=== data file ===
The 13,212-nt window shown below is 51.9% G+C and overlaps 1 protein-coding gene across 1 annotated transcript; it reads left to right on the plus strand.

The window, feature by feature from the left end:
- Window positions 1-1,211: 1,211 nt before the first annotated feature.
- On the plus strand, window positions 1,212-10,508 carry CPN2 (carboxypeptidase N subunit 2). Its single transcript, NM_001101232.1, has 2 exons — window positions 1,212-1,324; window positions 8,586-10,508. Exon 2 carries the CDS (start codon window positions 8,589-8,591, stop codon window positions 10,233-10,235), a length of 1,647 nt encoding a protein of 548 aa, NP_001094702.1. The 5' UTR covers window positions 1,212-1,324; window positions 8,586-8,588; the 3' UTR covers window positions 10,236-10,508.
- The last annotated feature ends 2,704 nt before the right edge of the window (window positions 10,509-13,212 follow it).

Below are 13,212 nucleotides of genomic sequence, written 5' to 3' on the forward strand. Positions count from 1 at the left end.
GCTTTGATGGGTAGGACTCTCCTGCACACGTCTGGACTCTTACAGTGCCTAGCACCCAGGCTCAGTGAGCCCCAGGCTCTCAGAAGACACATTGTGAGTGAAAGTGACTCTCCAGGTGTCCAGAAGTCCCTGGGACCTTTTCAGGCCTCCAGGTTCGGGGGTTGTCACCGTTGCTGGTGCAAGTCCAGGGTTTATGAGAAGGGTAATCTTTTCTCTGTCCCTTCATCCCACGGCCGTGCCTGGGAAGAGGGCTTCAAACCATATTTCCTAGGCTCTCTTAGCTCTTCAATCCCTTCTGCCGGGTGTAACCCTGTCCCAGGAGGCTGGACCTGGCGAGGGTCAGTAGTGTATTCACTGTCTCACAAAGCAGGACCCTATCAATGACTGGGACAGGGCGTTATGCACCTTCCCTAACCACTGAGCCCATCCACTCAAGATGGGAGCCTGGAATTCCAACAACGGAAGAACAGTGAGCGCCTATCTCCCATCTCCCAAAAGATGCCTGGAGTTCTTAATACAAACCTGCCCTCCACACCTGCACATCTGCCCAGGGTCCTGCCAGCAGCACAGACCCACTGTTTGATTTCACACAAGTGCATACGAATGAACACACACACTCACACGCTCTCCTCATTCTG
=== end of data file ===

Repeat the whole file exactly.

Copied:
The 13,212-nt window shown below is 51.9% G+C and overlaps 1 protein-coding gene across 1 annotated transcript; it reads left to right on the plus strand.

The window, feature by feature from the left end:
- Window positions 1-1,211: 1,211 nt before the first annotated feature.
- On the plus strand, window positions 1,212-10,508 carry CPN2 (carboxypeptidase N subunit 2). Its single transcript, NM_001101232.1, has 2 exons — window positions 1,212-1,324; window positions 8,586-10,508. Exon 2 carries the CDS (start codon window positions 8,589-8,591, stop codon window positions 10,233-10,235), a length of 1,647 nt encoding a protein of 548 aa, NP_001094702.1. The 5' UTR covers window positions 1,212-1,324; window positions 8,586-8,588; the 3' UTR covers window positions 10,236-10,508.
- The last annotated feature ends 2,704 nt before the right edge of the window (window positions 10,509-13,212 follow it).

Below are 13,212 nucleotides of genomic sequence, written 5' to 3' on the forward strand. Positions count from 1 at the left end.
GCTTTGATGGGTAGGACTCTCCTGCACACGTCTGGACTCTTACAGTGCCTAGCACCCAGGCTCAGTGAGCCCCAGGCTCTCAGAAGACACATTGTGAGTGAAAGTGACTCTCCAGGTGTCCAGAAGTCCCTGGGACCTTTTCAGGCCTCCAGGTTCGGGGGTTGTCACCGTTGCTGGTGCAAGTCCAGGGTTTATGAGAAGGGTAATCTTTTCTCTGTCCCTTCATCCCACGGCCGTGCCTGGGAAGAGGGCTTCAAACCATATTTCCTAGGCTCTCTTAGCTCTTCAATCCCTTCTGCCGGGTGTAACCCTGTCCCAGGAGGCTGGACCTGGCGAGGGTCAGTAGTGTATTCACTGTCTCACAAAGCAGGACCCTATCAATGACTGGGACAGGGCGTTATGCACCTTCCCTAACCACTGAGCCCATCCACTCAAGATGGGAGCCTGGAATTCCAACAACGGAAGAACAGTGAGCGCCTATCTCCCATCTCCCAAAAGATGCCTGGAGTTCTTAATACAAACCTGCCCTCCACACCTGCACATCTGCCCAGGGTCCTGCCAGCAGCACAGACCCACTGTTTGATTTCACACAAGTGCATACGAATGAACACACACACTCACACGCTCTCCTCATTCTG